'This City Is Nothing Like Planet Earth'
National health care policy is without question the most important issue -- as measured in total inches of newspaper stories that you, personally, have not read -- to face this nation since ... gosh, I would have to say since NAFTA .
For more than a year now, the Clinton administration, Congress and scores of special-interest groups have debated the health care issue with such intense passion that their photocopying machines routinely burst into flames. This debate, although bitter at times, has resulted in a broad national consensus on two fundamental conclusions:
1. The United States has the best system of health care in the world.
2. Something needs to be done about this.
But exactly what will the "something" be? That is what is being decided right now here in Washington. Even as you read these words, our elected leaders are making decisions that will have a profound impact on both the scope and the substance of the press releases that they will put out tomorrow. Also they might eventually pass some kind of law.
In an effort to help you better understand this issue, The Washington Post stupidly flew me into Washington in late June. The first thing I did was obtain an official press credential to wear around my neck. In Washington, everybody who matters, including statuary, is wearing some kind of credential. You need a credential to distinguish yourself from members of the general tourist public, who, in our nation's capital, have the status of mildew. They have no clue as to what is going on. They wander obliviously in herds, gaping at various historic domes, statues, pillars and floors while some official guide tells them amazing facts ("The Lincoln statue's nose alone weighs as much as a Mazda Miata!").
Whereas if you wear a press credential, you're a player, an insider, a person who can go into certain humongous federal buildings, walk past the security personnel and lurk around in certain corridors, near certain rooms where policy is being made. That's what the insiders manufacture here: policy. By the ton. They make enough policy to cover virtually every activity of every person in the country, with plenty left over for export abroad. The closer you can get to the policy making, the more important you are.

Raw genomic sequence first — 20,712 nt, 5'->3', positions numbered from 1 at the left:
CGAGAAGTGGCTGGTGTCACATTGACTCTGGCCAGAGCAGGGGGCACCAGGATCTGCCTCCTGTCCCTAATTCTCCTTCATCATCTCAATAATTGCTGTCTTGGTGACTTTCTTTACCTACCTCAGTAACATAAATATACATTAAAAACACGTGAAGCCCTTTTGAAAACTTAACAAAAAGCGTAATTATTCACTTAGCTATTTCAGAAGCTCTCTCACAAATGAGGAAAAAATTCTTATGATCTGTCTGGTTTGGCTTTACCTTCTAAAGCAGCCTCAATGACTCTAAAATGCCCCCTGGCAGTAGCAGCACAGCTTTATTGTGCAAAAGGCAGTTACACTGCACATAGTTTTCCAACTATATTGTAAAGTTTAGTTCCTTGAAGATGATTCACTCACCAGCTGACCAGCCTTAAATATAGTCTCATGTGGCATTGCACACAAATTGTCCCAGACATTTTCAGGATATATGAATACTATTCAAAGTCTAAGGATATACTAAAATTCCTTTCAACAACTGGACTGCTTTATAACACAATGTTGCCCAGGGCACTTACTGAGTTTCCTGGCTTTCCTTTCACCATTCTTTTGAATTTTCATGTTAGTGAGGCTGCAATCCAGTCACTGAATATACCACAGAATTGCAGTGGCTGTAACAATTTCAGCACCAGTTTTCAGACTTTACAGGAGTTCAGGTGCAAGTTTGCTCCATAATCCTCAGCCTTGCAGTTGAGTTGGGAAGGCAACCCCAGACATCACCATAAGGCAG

Washington people are keenly interested in knowing everybody's importance level. I learned this the first time I came here, back in 1967, when I was a college student working as a summer intern at a magazine called Congressional Quarterly. I was unprepared for the Washington social environment. I came from the all-male-college environment, where a person's standing in the community was judged on the basis of such factors as:
-- Was he basically a good guy?
-- Would he let you borrow his car?
-- Would he still be basically a good guy if you or your date threw up in his car?
But when I got to Washington that summer, I immediately discovered that, even among young people, your good-guy quotient did not mean squat. What mattered was your access to power, your proximity to policy. If your status was adequate, people would talk to you, at least until somebody more important came along; if you were just some civilian schlub visiting from out of town, people would drop you like used dental floss. As a lowly intern, I was right on the edge of schlubdom, so socially it was a tense summer for me, and I was glad to get back to college, where you could fit right in at a party merely by lying face down on the floor and listening to the same side of a Moby Grape album 67 consecutive times, not that I'm saying I ever inhaled.